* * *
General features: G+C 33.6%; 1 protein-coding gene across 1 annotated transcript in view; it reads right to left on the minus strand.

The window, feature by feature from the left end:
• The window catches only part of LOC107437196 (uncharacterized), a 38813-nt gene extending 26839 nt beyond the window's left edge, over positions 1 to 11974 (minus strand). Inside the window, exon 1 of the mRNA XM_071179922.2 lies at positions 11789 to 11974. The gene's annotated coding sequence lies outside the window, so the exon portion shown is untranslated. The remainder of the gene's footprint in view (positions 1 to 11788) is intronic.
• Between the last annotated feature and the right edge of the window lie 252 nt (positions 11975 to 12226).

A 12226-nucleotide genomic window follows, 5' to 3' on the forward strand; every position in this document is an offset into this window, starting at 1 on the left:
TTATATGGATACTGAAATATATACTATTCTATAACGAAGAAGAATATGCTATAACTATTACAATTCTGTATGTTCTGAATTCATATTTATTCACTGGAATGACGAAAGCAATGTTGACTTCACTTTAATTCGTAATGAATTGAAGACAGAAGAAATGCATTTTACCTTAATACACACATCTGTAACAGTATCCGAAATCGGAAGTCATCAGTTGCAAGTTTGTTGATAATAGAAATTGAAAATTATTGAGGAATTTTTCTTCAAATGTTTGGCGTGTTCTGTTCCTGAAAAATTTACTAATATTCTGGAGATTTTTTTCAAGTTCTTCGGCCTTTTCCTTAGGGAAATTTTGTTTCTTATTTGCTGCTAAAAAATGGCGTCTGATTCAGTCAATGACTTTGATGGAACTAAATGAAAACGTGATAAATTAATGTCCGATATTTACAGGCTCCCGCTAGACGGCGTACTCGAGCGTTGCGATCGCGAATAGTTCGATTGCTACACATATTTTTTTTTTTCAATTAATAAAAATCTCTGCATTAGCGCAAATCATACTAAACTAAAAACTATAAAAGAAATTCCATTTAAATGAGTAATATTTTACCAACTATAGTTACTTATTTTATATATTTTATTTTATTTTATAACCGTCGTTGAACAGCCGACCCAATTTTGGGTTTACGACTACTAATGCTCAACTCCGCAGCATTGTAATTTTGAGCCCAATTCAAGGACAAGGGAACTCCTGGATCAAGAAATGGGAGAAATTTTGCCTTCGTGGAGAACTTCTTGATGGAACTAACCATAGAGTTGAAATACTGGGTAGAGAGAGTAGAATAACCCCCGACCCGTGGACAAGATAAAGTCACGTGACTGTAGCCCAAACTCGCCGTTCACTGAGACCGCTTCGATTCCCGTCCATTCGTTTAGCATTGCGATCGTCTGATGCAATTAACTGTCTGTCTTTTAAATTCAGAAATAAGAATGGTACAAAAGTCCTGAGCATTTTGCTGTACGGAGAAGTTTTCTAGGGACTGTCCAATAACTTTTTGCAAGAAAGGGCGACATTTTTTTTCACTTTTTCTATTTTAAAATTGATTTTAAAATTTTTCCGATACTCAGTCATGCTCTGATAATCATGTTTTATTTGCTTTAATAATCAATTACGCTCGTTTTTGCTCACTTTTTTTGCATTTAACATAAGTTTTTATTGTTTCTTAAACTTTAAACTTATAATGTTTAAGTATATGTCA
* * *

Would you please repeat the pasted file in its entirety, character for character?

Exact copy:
General features: G+C 33.6%; 1 protein-coding gene across 1 annotated transcript in view; it reads right to left on the minus strand.

The window, feature by feature from the left end:
• The window catches only part of LOC107437196 (uncharacterized), a 38813-nt gene extending 26839 nt beyond the window's left edge, over positions 1 to 11974 (minus strand). Inside the window, exon 1 of the mRNA XM_071179922.2 lies at positions 11789 to 11974. The gene's annotated coding sequence lies outside the window, so the exon portion shown is untranslated. The remainder of the gene's footprint in view (positions 1 to 11788) is intronic.
• Between the last annotated feature and the right edge of the window lie 252 nt (positions 11975 to 12226).

A 12226-nucleotide genomic window follows, 5' to 3' on the forward strand; every position in this document is an offset into this window, starting at 1 on the left:
TTATATGGATACTGAAATATATACTATTCTATAACGAAGAAGAATATGCTATAACTATTACAATTCTGTATGTTCTGAATTCATATTTATTCACTGGAATGACGAAAGCAATGTTGACTTCACTTTAATTCGTAATGAATTGAAGACAGAAGAAATGCATTTTACCTTAATACACACATCTGTAACAGTATCCGAAATCGGAAGTCATCAGTTGCAAGTTTGTTGATAATAGAAATTGAAAATTATTGAGGAATTTTTCTTCAAATGTTTGGCGTGTTCTGTTCCTGAAAAATTTACTAATATTCTGGAGATTTTTTTCAAGTTCTTCGGCCTTTTCCTTAGGGAAATTTTGTTTCTTATTTGCTGCTAAAAAATGGCGTCTGATTCAGTCAATGACTTTGATGGAACTAAATGAAAACGTGATAAATTAATGTCCGATATTTACAGGCTCCCGCTAGACGGCGTACTCGAGCGTTGCGATCGCGAATAGTTCGATTGCTACACATATTTTTTTTTTTCAATTAATAAAAATCTCTGCATTAGCGCAAATCATACTAAACTAAAAACTATAAAAGAAATTCCATTTAAATGAGTAATATTTTACCAACTATAGTTACTTATTTTATATATTTTATTTTATTTTATAACCGTCGTTGAACAGCCGACCCAATTTTGGGTTTACGACTACTAATGCTCAACTCCGCAGCATTGTAATTTTGAGCCCAATTCAAGGACAAGGGAACTCCTGGATCAAGAAATGGGAGAAATTTTGCCTTCGTGGAGAACTTCTTGATGGAACTAACCATAGAGTTGAAATACTGGGTAGAGAGAGTAGAATAACCCCCGACCCGTGGACAAGATAAAGTCACGTGACTGTAGCCCAAACTCGCCGTTCACTGAGACCGCTTCGATTCCCGTCCATTCGTTTAGCATTGCGATCGTCTGATGCAATTAACTGTCTGTCTTTTAAATTCAGAAATAAGAATGGTACAAAAGTCCTGAGCATTTTGCTGTACGGAGAAGTTTTCTAGGGACTGTCCAATAACTTTTTGCAAGAAAGGGCGACATTTTTTTTCACTTTTTCTATTTTAAAATTGATTTTAAAATTTTTCCGATACTCAGTCATGCTCTGATAATCATGTTTTATTTGCTTTAATAATCAATTACGCTCGTTTTTGCTCACTTTTTTTGCATTTAACATAAGTTTTTATTGTTTCTTAAACTTTAAACTTATAATGTTTAAGTATATGTCA